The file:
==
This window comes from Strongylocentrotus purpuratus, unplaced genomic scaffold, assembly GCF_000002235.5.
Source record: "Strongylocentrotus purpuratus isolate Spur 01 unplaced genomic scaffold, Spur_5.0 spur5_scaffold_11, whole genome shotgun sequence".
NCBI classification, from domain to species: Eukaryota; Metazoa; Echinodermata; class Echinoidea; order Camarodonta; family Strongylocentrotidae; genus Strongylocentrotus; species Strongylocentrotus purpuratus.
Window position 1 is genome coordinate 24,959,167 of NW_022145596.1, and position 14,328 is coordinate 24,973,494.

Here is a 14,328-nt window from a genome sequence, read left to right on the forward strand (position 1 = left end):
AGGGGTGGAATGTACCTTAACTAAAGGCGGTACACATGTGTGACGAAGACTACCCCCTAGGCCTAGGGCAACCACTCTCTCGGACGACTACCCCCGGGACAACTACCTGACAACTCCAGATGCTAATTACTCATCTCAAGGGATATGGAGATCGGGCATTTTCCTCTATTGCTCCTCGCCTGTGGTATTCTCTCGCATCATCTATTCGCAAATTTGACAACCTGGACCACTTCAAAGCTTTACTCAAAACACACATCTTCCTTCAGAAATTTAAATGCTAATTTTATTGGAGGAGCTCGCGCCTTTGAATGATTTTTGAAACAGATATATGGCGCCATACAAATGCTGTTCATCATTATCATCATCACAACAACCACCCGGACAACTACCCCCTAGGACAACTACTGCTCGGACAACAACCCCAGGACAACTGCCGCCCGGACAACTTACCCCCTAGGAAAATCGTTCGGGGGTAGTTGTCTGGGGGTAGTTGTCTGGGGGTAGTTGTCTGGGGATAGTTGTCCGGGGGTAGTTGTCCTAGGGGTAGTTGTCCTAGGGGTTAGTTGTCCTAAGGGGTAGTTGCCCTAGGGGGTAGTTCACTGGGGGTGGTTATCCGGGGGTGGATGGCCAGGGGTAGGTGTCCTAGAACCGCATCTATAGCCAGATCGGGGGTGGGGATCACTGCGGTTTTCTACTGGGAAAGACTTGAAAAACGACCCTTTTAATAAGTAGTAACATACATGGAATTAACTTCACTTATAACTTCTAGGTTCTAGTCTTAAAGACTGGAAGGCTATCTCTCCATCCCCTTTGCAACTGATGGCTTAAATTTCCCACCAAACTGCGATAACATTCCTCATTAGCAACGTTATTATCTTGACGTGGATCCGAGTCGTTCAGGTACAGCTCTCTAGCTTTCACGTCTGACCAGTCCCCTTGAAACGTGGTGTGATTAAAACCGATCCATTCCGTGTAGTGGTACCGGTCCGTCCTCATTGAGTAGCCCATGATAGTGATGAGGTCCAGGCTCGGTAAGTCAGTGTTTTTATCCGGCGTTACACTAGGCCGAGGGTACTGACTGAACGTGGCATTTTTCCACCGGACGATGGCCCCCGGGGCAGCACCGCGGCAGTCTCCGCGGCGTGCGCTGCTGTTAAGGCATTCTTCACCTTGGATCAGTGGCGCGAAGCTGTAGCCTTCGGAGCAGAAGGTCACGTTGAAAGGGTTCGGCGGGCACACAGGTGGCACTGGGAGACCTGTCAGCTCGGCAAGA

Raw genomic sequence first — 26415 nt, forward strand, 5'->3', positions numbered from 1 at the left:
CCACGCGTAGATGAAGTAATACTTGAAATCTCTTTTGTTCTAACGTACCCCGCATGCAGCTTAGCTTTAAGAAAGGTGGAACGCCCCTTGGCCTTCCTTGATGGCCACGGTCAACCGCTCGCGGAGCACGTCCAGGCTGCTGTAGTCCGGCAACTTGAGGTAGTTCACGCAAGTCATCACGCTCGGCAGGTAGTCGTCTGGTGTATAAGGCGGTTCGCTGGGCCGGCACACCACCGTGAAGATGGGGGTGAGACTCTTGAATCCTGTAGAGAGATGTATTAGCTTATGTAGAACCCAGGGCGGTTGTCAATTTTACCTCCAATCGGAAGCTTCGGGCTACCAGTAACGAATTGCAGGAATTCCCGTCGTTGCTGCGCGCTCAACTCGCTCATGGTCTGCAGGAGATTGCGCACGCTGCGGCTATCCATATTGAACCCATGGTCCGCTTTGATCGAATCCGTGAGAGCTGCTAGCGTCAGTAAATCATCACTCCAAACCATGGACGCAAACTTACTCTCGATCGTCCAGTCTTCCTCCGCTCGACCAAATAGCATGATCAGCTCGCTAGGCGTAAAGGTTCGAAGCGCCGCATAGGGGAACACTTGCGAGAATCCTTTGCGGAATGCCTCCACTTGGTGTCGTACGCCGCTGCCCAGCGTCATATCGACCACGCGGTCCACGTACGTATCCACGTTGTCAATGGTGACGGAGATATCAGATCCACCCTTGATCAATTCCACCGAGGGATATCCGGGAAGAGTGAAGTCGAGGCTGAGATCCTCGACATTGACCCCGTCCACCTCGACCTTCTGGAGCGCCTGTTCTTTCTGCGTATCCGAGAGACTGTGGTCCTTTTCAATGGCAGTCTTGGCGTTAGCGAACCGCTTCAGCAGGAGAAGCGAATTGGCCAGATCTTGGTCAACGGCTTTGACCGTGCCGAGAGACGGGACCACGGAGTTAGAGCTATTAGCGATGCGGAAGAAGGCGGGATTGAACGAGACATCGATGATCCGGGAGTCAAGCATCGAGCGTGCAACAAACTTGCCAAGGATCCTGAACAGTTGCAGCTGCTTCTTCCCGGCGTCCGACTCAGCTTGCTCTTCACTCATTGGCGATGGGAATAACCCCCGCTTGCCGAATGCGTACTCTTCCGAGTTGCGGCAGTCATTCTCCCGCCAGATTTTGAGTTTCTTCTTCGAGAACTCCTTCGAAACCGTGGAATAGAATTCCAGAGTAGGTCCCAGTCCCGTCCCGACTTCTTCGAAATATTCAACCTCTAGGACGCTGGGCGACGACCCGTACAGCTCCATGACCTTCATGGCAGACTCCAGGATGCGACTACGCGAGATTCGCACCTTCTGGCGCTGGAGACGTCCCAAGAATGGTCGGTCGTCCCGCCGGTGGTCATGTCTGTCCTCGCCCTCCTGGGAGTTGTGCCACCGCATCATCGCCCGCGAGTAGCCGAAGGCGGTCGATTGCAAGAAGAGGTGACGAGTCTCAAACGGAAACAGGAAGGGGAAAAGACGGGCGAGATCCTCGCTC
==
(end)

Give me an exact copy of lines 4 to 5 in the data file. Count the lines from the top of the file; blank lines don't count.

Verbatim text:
Window position 1 is genome coordinate 24,959,167 of NW_022145596.1, and position 14,328 is coordinate 24,973,494.

Here is a 14,328-nt window from a genome sequence, read left to right on the forward strand (position 1 = left end):